Doctor's Notes on Bleeding
Bleeding may be caused by any number of injuries such as cuts, lacerations, or puncture wounds from sharp objects. Minor bleeding is very common, easy to treat, and usually has no long-term consequence. Extensive bleeding can be very dangerous. It may cause a drop in blood pressure and decreased organ blood flow, which could lead to shock. For any bleeding that is difficult to control with pressure or requires a tourniquet, call 911 immediately. If a person is bleeding, always check for other injuries such as a significant head injury, fractures, or dislocations.
Symptoms that may result from bleeding include
- clammy skin; fast heart rate,
- low blood pressure,
- unconsciousness, and
- in very severe cases, death within seconds to minutes.
What Is the Treatment for Bleeding?
Bleeding can range from minimal to severe.
Minimal or mild bleeding that can be controlled by the patient or a caretaker can usually be treated at home (for example: small abrasions or cuts, or minor nosebleeds)
For more substantial bleeding, use these guidelines to help with treatment:
- For any bleeding that is difficult to control with pressure or that requires a tourniquet, call 911 as soon as possible
- A trained health care professional may place permanent or temporary sutures (stitches) or dermal glue to control the bleeding
- For severe bleeding:
- Apply immediate direct pressure to the wound
- Continue pressure until the bleeding is controlled
- Elevate the wound above the affected individual's heart
- The person should be lying down with the legs elevated
- Apply a tourniquet only if other means to control life-threatening bleeding do not work
- Tighten the tourniquet enough to stop the bleeding
- Note the time the tourniquet was applied and do not remove unless medical professionals have assessed the patient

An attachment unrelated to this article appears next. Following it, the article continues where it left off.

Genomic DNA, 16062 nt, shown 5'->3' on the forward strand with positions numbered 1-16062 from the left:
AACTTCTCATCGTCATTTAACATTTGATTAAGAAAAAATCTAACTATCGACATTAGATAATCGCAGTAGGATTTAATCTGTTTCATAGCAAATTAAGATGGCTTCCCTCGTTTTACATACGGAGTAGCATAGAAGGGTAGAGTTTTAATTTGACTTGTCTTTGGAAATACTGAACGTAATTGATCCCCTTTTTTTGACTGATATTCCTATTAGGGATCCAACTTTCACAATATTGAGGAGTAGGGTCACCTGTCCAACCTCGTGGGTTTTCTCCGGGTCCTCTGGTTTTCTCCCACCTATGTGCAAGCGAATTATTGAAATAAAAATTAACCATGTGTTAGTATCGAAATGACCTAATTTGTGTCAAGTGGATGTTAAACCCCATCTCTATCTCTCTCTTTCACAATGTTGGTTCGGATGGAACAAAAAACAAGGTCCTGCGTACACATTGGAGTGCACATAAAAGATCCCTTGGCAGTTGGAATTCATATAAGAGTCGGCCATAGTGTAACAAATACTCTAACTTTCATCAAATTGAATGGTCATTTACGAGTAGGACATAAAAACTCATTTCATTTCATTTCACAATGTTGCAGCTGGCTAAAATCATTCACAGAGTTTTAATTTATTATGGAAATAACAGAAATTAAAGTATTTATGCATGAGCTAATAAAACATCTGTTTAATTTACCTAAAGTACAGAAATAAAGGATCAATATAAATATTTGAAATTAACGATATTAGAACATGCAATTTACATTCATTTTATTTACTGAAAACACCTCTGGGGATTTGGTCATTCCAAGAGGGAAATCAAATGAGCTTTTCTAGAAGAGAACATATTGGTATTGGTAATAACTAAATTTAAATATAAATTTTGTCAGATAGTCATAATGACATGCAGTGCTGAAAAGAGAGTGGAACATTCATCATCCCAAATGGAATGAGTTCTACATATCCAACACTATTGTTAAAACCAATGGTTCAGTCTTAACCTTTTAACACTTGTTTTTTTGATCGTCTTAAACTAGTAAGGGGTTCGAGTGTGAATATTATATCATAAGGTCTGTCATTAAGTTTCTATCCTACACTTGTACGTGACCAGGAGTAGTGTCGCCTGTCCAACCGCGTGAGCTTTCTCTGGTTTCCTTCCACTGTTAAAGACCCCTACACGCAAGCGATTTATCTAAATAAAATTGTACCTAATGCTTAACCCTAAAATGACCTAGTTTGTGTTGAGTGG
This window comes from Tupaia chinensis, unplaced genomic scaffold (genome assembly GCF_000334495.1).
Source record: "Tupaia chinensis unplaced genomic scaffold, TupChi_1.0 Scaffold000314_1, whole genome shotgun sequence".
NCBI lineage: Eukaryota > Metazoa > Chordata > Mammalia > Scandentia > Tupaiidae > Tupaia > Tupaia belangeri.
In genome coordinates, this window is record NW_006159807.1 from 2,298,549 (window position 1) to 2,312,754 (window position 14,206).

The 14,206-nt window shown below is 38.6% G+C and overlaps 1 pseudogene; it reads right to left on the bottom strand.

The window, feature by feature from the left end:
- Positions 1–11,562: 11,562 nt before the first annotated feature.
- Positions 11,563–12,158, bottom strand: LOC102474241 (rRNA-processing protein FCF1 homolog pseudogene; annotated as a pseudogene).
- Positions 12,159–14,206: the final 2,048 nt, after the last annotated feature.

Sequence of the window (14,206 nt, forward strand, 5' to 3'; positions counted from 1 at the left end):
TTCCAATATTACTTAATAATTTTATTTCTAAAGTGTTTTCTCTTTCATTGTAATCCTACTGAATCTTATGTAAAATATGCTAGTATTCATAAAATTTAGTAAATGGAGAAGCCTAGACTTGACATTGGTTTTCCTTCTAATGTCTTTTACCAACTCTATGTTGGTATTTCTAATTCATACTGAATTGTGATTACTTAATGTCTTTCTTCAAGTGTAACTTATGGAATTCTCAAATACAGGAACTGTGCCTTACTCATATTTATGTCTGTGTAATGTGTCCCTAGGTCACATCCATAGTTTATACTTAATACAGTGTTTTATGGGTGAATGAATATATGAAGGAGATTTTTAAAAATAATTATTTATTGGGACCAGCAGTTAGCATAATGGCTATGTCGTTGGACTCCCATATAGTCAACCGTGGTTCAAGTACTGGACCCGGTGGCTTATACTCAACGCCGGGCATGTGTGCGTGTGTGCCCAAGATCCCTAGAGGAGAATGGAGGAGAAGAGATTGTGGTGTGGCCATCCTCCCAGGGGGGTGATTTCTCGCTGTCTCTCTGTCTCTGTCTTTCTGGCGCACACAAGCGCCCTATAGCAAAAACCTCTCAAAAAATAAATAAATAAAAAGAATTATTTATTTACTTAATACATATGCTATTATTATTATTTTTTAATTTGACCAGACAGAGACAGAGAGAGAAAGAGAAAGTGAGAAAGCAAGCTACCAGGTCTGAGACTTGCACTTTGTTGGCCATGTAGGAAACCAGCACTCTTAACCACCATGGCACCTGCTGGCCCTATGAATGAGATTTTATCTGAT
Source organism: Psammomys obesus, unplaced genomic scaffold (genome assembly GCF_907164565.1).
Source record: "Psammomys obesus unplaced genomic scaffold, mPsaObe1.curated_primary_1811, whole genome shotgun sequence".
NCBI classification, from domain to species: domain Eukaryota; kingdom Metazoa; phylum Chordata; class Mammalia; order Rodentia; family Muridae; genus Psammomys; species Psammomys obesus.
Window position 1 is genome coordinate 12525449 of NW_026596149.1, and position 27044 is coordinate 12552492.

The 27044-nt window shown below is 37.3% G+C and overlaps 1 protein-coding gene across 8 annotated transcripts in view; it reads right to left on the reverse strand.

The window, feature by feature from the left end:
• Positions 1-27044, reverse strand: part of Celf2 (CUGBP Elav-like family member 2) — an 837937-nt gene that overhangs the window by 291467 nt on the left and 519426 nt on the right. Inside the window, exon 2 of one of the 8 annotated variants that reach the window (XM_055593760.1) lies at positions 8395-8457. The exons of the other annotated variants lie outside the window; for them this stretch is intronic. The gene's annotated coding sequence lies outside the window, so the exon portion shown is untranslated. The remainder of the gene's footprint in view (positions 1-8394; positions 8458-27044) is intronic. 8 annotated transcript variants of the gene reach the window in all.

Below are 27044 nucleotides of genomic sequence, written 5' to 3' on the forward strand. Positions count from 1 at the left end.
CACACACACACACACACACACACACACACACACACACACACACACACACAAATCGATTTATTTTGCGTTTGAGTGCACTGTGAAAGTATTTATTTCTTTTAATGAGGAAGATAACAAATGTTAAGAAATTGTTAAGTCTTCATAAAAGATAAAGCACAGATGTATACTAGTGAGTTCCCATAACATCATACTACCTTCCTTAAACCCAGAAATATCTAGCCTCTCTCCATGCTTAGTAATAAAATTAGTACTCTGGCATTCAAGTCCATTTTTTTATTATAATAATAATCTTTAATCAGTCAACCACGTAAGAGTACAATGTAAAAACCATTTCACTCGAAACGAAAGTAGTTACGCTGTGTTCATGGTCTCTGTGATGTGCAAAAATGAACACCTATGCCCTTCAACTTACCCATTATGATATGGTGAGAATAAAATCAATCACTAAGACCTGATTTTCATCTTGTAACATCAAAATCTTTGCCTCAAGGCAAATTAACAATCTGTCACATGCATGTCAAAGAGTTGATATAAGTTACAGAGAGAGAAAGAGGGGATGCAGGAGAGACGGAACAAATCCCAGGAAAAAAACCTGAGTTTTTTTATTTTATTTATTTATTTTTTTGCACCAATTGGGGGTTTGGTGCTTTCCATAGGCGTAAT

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Cuts or LacerationsCuts and lacerations are both terms that apply to a tear in the skin, though a laceration implies a more jagged tear. These terms do not include abrasions where the skin is scraped away, or avulsions where the skin is torn from the flesh. Cuts and lacerations must be disinfected and sutured in more serious cases. Basic first aid may be all that is necessary for more minor wounds. Infection is the biggest medical concern when it comes to cuts or lacerations. Signs of infection include severe pain, draining pus, redness beyond the wound edges, fever and chills, and excessive wound swelling.
Fractures or DislocationsFractures are breaks in bone and are classified according to several different categories. Compound fractures are the most dangerous; the bone is broken into fragments that come through the skin. Treatment includes setting the broken bone and splinting the injury, among other steps. Steps are taken to prevent infection if the skin is broken.
Marine Animal BiteMany animals in the ocean can bite or cause scrapes and puncture wounds, and some are even venomous. The first step in treatment is to identify the animal, the time of injury and nature of the attack. Then, first aid should be applied as appropriate.
Pressure ImmobilizationThe pressure immobilization technique is the application of a pressure device and immobilization of an affected arm or leg following a venomous bite. After a pressure immobilization application has been applied to an injured person, medical care should be sought emergently at a medical care facility.
Puncture WoundA puncture wound is caused by an object piercing the skin such as nails, glass, pins, or other sharp objects. A puncture wound can become infected if not treated properly. A tetanus booster may be necessary for some puncture wounds.
SplintingA suspected broken bone or dislocation should be immobilized, splinted, or both. Splinting helps to prevent further injury and can provide pain relief.
Wound CareWounds are lacerations, cuts, or punctures in the skin. Wounds can be superficial, deep, punctures, or pressure sores. The amount of pain, inflammation, and bleeding depend on the type of wound. Most superficial wounds can be treated at home. Deep wounds, or complicated wounds generally need medical care. Sutures, staples, or surgical glue for a wound depend on the depth of the wound and the time lapse between the injury and when medical care is sought.
Kasper, D.L., et al., eds. Harrison's Principles of Internal Medicine, 19th Ed. United States: McGraw-Hill Education, 2015.